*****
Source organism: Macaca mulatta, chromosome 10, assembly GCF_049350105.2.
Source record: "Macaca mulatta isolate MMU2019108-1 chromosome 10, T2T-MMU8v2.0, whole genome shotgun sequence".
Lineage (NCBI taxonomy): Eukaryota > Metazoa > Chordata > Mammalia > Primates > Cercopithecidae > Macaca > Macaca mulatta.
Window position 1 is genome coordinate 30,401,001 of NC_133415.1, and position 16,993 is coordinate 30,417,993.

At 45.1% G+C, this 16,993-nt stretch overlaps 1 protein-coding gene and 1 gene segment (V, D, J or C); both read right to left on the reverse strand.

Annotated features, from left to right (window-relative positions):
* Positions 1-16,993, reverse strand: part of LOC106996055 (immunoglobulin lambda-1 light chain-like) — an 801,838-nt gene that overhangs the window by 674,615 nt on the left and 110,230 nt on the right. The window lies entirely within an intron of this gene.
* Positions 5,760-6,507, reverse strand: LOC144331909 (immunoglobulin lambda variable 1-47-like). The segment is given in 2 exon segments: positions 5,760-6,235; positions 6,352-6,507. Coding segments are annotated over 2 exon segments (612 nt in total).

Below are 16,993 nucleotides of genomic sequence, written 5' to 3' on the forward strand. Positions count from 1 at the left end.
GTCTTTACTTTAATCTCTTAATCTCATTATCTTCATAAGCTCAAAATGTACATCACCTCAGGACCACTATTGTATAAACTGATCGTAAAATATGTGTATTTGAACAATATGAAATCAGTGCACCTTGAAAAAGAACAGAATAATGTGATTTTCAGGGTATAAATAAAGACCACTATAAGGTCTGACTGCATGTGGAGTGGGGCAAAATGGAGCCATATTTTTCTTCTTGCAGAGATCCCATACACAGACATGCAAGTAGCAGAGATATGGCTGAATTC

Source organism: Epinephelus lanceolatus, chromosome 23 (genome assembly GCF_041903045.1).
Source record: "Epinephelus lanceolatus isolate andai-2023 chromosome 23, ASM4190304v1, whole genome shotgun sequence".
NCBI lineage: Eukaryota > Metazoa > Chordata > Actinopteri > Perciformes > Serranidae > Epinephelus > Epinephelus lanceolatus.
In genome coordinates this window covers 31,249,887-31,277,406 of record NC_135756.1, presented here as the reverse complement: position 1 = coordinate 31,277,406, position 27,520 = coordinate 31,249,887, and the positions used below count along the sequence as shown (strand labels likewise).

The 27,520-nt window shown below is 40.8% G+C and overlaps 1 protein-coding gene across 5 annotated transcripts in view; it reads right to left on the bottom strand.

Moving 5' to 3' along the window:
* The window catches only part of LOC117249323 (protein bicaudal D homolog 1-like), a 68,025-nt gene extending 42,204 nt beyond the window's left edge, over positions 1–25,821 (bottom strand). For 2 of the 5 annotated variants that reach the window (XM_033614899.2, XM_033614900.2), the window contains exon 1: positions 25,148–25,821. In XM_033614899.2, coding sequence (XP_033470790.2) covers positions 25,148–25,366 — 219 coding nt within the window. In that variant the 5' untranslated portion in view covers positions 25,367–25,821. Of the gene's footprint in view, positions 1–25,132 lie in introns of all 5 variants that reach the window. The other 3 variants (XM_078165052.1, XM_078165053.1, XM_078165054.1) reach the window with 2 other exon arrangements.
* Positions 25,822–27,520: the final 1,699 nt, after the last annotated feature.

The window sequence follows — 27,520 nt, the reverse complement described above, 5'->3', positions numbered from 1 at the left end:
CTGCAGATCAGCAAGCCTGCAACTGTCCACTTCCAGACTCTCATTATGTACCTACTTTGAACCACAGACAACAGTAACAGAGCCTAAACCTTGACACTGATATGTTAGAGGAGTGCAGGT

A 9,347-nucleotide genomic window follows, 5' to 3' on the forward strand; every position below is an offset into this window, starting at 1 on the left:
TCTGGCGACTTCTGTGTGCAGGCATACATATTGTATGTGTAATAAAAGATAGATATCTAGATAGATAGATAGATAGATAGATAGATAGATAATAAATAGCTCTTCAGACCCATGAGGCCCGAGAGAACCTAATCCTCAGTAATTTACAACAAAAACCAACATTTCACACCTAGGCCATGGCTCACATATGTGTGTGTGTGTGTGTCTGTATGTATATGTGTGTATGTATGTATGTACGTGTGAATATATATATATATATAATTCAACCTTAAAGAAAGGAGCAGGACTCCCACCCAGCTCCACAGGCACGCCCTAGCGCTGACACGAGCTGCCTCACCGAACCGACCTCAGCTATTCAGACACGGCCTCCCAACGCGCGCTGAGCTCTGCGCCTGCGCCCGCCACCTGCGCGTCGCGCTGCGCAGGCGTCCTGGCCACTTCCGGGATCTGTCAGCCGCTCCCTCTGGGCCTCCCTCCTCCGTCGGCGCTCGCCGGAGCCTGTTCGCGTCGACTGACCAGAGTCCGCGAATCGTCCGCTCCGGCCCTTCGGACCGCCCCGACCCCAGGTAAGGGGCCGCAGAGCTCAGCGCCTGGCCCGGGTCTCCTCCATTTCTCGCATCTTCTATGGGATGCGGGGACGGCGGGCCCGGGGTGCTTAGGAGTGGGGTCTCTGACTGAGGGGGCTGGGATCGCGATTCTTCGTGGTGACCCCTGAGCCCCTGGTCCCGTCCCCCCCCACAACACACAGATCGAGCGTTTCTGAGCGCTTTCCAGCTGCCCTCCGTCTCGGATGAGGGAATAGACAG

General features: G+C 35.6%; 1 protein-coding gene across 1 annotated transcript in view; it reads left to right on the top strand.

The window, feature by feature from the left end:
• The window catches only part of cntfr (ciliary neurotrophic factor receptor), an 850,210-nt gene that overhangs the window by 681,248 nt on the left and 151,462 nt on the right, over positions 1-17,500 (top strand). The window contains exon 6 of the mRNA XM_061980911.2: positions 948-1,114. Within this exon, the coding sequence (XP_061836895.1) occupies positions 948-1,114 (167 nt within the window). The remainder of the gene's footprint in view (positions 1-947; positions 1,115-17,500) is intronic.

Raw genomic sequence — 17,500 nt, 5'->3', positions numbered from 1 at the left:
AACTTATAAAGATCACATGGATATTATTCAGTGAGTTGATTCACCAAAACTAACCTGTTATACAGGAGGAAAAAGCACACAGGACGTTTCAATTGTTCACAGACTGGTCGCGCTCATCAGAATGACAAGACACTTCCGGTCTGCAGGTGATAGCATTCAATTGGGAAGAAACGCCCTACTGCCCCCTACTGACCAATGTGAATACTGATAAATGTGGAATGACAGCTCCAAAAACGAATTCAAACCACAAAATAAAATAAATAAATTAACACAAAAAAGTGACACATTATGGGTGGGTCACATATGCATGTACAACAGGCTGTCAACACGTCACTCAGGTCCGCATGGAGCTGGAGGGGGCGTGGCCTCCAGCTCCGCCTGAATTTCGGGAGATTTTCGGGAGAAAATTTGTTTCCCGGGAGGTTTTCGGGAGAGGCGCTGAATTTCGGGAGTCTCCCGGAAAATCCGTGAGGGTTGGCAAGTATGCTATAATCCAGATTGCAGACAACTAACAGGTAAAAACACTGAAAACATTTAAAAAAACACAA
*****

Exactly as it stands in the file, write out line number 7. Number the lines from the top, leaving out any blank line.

* Positions 1-16,993, reverse strand: part of LOC106996055 (immunoglobulin lambda-1 light chain-like) — an 801,838-nt gene that overhangs the window by 674,615 nt on the left and 110,230 nt on the right. The window lies entirely within an intron of this gene.